Thursday, October 23, 2014

Frankenstein by Mary Shelley (review)

Frankenstein
Frankenstein
by Mary Shelley
 
Genre(s): Classics, Horror, Historical Fiction
Pages: 261
Published: 1818 Originally. 
Publisher: Oxford University Press


Summary: "Shelley's enduringly popular and rich gothic tale, Frankenstein, confronts some of the most feared innovations of evolutionism and science--topics such as degeneracy, hereditary disease, and humankind's ability to act as creator of the modern world. This new edition, based on the harder and wittier 1818 version of the text, draws on new research and examines the novel in the context of the controversial radical sciences developing in the years following the Napoleonic Wars. In addition it shows the relationship of Frankenstein's experiment to the contemporary debate between champions of materialistic science and proponents of received religion.
About the Series: For over 100 years Oxford World's Classics has made available the broadest spectrum of literature from around the globe. Each affordable volume reflects Oxford's commitment to scholarship, providing the most accurate text plus a wealth of other valuable features, including expert introductions by leading authorities, voluminous notes to clarify the text, up-to-date bibliographies for further study, and much more."
 
 
 
Review: An interesting tale filled drawn out in the elegant prose of the era in which it is written. Full of depth and emotions one does not often see in today's literature. Yet there are a few things that kept this from being as fulfilling as the potential it held.

Starting off are some letters that at first confused me. I thought I knew the story of Frankenstein but I had no clue who this captain was. Luckily the pieces are soon drawn together. Yet while I am trying to figure out who is who my mind is rapidly working to change gears from common, current verbiage to the poetic, old English style in which this story is form. While utterly beautiful, it did take awhile to be able to fully appreciate it.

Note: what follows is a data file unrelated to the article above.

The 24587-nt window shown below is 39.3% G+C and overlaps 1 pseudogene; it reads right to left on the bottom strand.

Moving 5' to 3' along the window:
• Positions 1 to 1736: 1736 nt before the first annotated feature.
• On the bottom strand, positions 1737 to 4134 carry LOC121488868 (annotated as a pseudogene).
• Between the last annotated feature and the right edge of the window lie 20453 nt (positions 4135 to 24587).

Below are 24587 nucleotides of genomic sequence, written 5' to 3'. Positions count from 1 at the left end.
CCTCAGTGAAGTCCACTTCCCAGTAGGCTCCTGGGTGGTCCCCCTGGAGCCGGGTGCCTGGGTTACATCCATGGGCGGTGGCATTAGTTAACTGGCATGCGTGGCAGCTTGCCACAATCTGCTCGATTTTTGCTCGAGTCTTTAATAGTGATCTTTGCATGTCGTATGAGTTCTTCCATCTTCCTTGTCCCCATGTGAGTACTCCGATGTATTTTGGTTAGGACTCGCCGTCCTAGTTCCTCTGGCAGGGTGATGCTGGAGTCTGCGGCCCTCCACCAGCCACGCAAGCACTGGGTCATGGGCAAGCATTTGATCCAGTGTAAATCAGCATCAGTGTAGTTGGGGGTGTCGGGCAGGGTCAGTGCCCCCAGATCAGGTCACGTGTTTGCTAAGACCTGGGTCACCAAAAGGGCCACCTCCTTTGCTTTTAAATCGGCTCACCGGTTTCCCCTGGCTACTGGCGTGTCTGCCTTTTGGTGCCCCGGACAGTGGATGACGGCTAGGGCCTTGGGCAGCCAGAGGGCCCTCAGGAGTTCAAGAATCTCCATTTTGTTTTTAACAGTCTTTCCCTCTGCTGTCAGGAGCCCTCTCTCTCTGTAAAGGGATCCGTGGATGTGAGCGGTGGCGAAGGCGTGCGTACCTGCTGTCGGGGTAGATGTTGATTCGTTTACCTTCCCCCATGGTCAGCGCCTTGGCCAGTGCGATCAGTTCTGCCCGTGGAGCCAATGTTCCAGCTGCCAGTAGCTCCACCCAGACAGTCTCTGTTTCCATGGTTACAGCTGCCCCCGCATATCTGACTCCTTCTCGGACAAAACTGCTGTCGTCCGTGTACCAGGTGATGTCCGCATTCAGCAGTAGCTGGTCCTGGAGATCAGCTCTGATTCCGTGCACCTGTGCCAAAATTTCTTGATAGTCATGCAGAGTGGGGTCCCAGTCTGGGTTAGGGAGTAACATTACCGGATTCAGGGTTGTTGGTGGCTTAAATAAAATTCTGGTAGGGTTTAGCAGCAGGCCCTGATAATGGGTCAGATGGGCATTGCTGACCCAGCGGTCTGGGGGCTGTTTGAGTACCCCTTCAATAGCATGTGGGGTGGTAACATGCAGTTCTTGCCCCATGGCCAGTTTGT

Wednesday, October 22, 2014

Strigoi: The Blood Bond by Ron D. Voigts-Tour review, giveaway, guest post and excerpt


Strigoi: The Blood Bond
Tales of the Strigoi
Book 1
Ron D. Voigts

Genre: Paranormal, Horror

Publisher: Night Wings Publishing

ASIN: B00LQRJBZ6

Number of pages: 231
Word Count:  72,000

Cover Artist: Rachel R. Colon

Book Description:

On the verge of suicide after his wife leaves him, Alex Regal learns he has inherited property located in a small town deep within the mountains. Putting things on hold, he heads to Glade, hoping for something positive in his life. Getting there is easy but leaving proves to be impossible. A spell exists, keeping everyone captive in this hidden place.

The town of Glade is run by a Shapeshifter called the Strigoi. The creature needs to drink human blood to survive. In folklore, taking the form of a man or an animal, the Strigoi became the basis of stories about vampires or werewolves. Now Alex must discover a dark secret before he becomes the vampire's next meal.

Book Trailer:  http://youtu.be/8wo4l7U-Xm4

Available at Amazon


Excerpt:

For the next hour, I laid in the armchair, trying to sober up while listening for the typical noises of the night. A barking dog. Crickets chirping. Tree frogs croaking. But the air had been devoid of any sound except the ticking of the clock. Then something outside thudded.
I pulled back the drape and peeked out the front window. The dim light of the desk lamp made it difficult to see anything, except my own reflection. I reached for the lamp’s switch, hesitated, and then turned it, plunging the room into darkness.
An impenetrable gloom surrounded me. If I focused for a moment, I could see the outlines of things outside, but the exact shapes remained indiscernible. The silhouette of a tree loomed just to the left. The edge of the fence contrasted against the road. Shrubs dotted the grass along the front walk. But did I really see them or did my imagination put them there? Perhaps the noise I heard earlier was just another trick of the night, or a product of my ability to fill in details.
But something moved. A figure so dark it contrasted even against the shadows of the night. The movement made me think of a cat, but the size would make it a lion or something larger. In an easy bound it leaped, cleared the fence, and landed effortlessly in the yard.
My heart raced. I glanced at the front door to be sure I had pushed the two double bolts in place. The size of the creature outside left little doubt that it could easily crash through the door and get inside.
For a moment, the beast seemed motionless, and I wondered if my imagination had played another trick on me. Tired eyes. A long day. Too much to drink. Perhaps I only thought I saw something, and the outline near the fence was a cluster of bushes.